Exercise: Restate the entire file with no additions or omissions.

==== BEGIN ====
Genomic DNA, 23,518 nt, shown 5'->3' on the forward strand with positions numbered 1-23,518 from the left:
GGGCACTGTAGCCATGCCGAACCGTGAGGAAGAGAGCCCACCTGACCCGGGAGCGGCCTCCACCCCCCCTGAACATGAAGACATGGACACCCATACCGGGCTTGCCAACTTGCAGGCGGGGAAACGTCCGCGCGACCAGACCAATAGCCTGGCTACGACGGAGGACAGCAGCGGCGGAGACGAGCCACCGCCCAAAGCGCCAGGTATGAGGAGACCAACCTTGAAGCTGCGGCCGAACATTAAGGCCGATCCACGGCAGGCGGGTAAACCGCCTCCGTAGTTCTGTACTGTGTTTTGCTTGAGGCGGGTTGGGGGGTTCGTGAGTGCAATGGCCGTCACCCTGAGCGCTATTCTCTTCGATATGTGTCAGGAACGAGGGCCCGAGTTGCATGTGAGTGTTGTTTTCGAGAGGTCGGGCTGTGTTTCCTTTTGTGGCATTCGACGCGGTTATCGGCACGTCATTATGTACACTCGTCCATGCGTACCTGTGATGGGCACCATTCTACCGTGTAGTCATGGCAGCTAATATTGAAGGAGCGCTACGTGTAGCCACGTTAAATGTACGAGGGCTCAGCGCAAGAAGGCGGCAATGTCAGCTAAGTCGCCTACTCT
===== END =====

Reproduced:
Genomic DNA, 23,518 nt, shown 5'->3' on the forward strand with positions numbered 1-23,518 from the left:
GGGCACTGTAGCCATGCCGAACCGTGAGGAAGAGAGCCCACCTGACCCGGGAGCGGCCTCCACCCCCCCTGAACATGAAGACATGGACACCCATACCGGGCTTGCCAACTTGCAGGCGGGGAAACGTCCGCGCGACCAGACCAATAGCCTGGCTACGACGGAGGACAGCAGCGGCGGAGACGAGCCACCGCCCAAAGCGCCAGGTATGAGGAGACCAACCTTGAAGCTGCGGCCGAACATTAAGGCCGATCCACGGCAGGCGGGTAAACCGCCTCCGTAGTTCTGTACTGTGTTTTGCTTGAGGCGGGTTGGGGGGTTCGTGAGTGCAATGGCCGTCACCCTGAGCGCTATTCTCTTCGATATGTGTCAGGAACGAGGGCCCGAGTTGCATGTGAGTGTTGTTTTCGAGAGGTCGGGCTGTGTTTCCTTTTGTGGCATTCGACGCGGTTATCGGCACGTCATTATGTACACTCGTCCATGCGTACCTGTGATGGGCACCATTCTACCGTGTAGTCATGGCAGCTAATATTGAAGGAGCGCTACGTGTAGCCACGTTAAATGTACGAGGGCTCAGCGCAAGAAGGCGGCAATGTCAGCTAAGTCGCCTACTCT